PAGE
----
Siitonen, A., Kytövuori, L., Nalls, M.A. et al. Finnish Parkinson’s disease study integrating protein-protein interaction network data with exome sequencing analysis. Sci Rep 9, 18865 (2019). https://doi.org/10.1038/s41598-019-55479-y
Finnish Parkinson’s disease study integrating protein-protein interaction network data with exome sequencing analysis
|Author:||Siitonen, Ari1,2; Kytövuori, Laura1,2; Nalls, Mike A.3,4;|
1Research Unit of Clinical Neuroscience, University of Oulu, Oulu, Finland
2Department of Neurology and Medical Research Center Oulu, Oulu University Hospital and University of Oulu, Oulu, Finland
3Laboratory for Neurogenetics, National Institute on Aging, National Institutes of Health, Bethesda, MD, USA
4Data Tecnica International, Glen Echo, MD, 20812, USA
5Institute of Clinical Medicine, Department of Neurology, University of Turku, Turku, Finland
6Division of Clinical Neurosciences, Turku University Hospital, Turku, Finland
7THL, Helsinki, Finland
|Online Access:||PDF Full Text (PDF, 1.2 MB)|
|Persistent link:|| http://urn.fi/urn:nbn:fi-fe2020042822723
|Publish Date:|| 2020-04-28
Variants associated with Parkinson’s disease (PD) have generally a small effect size and, therefore, large sample sizes or targeted analyses are required to detect significant associations in a whole exome sequencing (WES) study. Here, we used protein-protein interaction (PPI) information on 36 genes with established or suggested associations with PD to target the analysis of the WES data. We performed an association analysis on WES data from 439 Finnish PD subjects and 855 controls, and included a Finnish population cohort as the replication dataset with 60 PD subjects and 8214 controls. Single variant association (SVA) test in the discovery dataset yielded 11 candidate variants in seven genes, but the associations were not significant in the replication cohort after correction for multiple testing. Polygenic risk score using variants rs2230288 and rs2291312, however, was associated to PD with odds ratio of 2.7 (95% confidence interval 1.4–5.2; p < 2.56e-03). Furthermore, an analysis of the PPI network revealed enriched clusters of biological processes among established and candidate genes, and these functional networks were visualized in the study. We identified novel candidate variants for PD using a gene prioritization based on PPI information, and described why these variants may be involved in the pathogenesis of PD.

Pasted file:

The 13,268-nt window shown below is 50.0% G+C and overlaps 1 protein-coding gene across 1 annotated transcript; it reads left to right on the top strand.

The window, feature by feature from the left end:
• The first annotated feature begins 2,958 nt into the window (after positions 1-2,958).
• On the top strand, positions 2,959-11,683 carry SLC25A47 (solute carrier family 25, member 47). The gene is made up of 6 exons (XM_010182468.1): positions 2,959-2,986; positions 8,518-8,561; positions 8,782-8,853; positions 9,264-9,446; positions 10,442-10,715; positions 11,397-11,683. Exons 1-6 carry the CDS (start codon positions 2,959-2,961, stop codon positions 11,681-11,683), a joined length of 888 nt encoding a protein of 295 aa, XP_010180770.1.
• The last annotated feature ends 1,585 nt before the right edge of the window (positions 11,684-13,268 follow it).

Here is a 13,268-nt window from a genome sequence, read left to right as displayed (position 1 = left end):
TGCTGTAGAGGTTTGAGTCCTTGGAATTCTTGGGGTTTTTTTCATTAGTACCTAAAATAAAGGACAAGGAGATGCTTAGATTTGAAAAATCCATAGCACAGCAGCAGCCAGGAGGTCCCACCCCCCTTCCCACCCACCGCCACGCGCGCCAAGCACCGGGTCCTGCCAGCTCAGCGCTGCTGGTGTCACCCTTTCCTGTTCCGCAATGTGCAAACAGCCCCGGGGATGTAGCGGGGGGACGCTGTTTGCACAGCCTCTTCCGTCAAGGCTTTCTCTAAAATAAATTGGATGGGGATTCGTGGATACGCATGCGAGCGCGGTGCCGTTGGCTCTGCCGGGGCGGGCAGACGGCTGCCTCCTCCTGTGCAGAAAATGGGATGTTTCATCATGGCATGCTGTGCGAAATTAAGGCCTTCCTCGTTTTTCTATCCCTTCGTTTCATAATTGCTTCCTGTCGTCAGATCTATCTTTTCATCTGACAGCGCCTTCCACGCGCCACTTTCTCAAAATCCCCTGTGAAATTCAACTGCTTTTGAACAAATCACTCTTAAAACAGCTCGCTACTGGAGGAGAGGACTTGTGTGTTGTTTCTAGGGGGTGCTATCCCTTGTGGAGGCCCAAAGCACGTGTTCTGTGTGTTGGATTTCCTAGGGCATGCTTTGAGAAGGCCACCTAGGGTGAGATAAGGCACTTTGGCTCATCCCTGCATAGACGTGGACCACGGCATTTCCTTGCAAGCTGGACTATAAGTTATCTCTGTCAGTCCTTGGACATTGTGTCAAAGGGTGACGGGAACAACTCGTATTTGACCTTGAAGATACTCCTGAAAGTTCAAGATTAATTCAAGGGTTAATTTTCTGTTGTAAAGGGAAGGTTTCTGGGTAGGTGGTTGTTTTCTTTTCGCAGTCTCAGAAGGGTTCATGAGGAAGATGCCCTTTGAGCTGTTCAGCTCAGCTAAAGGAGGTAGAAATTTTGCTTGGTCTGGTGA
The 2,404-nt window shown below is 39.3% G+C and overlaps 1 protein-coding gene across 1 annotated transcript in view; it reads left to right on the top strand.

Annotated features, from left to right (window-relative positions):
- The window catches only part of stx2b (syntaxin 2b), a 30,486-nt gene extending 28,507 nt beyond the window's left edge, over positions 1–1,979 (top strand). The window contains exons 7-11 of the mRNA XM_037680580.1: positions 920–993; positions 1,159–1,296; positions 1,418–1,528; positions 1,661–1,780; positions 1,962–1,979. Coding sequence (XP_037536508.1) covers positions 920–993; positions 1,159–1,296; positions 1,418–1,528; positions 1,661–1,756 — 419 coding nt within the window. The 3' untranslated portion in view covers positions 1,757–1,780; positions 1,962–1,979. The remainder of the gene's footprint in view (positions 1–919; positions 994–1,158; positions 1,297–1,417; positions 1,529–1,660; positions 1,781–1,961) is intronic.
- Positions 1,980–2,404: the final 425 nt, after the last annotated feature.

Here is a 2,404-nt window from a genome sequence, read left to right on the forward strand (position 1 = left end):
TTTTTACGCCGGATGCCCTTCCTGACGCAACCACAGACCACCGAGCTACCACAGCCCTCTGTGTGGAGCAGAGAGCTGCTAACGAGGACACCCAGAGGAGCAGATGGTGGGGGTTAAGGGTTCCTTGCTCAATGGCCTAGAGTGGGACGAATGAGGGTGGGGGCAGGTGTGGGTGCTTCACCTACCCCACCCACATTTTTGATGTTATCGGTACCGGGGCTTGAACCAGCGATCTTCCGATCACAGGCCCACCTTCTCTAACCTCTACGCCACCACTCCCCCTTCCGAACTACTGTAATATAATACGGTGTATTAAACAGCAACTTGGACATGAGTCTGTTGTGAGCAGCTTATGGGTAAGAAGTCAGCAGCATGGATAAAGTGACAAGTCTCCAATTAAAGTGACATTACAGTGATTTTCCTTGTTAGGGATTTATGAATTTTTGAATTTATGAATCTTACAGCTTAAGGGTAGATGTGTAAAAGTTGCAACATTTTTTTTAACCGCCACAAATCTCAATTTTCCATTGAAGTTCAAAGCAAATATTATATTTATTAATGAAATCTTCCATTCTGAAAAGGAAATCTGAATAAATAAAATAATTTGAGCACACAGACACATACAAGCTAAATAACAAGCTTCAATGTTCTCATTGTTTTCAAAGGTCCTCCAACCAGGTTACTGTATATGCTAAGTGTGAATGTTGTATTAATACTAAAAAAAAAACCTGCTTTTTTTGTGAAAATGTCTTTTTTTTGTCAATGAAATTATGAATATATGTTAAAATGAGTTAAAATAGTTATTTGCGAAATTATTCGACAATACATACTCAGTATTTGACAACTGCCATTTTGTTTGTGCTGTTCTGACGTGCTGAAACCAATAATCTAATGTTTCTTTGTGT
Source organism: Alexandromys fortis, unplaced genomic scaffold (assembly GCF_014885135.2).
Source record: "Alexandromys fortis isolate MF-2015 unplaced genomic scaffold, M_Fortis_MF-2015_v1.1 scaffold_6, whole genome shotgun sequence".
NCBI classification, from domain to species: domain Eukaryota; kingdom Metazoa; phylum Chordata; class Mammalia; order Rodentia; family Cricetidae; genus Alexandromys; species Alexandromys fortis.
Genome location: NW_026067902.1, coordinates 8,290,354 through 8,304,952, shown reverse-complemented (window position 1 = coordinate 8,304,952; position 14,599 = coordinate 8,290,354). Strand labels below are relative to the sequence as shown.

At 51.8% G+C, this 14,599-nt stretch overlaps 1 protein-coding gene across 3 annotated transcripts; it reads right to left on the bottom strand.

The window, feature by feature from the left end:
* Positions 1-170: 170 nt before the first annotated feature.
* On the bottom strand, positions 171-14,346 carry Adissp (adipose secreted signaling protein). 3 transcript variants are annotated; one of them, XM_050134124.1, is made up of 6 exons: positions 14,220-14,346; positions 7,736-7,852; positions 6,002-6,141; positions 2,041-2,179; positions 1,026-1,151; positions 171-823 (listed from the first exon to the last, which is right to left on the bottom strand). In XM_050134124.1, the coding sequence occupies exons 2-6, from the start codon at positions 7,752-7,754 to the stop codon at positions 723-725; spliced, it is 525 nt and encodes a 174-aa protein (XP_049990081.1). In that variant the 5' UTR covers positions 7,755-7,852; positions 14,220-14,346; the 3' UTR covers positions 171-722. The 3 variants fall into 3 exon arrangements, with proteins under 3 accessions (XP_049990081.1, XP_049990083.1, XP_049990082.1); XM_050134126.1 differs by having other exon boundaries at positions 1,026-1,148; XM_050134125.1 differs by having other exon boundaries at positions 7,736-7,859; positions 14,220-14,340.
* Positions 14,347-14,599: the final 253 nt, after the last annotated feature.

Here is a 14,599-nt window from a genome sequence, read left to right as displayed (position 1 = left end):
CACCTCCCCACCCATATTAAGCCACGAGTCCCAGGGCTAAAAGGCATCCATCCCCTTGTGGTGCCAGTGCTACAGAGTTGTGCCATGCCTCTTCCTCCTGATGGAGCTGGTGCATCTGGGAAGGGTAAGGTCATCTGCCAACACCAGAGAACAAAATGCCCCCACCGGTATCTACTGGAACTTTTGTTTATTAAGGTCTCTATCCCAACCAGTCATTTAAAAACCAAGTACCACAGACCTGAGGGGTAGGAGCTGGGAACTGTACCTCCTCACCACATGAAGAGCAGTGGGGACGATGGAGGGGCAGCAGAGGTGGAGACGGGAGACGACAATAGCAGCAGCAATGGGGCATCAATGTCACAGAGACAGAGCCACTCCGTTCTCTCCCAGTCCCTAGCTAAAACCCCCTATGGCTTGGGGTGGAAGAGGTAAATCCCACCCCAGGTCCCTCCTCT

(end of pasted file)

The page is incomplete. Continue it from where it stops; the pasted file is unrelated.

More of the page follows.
|Type of Publication:||
A1 Journal article – refereed
|Field of Science:||
3124 Neurology and psychiatry
We acknowledge our use of the gene set enrichment analysis, GSEA software, and Molecular Signature Database (MSigDB) (Subramanian, Tamayo, et al. (2005), PNAS 102, 15545–15550, http://www.broad.mit.edu/gsea/). The study was supported in part by a grant from the Sigrid Juselius Foundation. For funding details and acknowledgments, please see the Supplementary Material.
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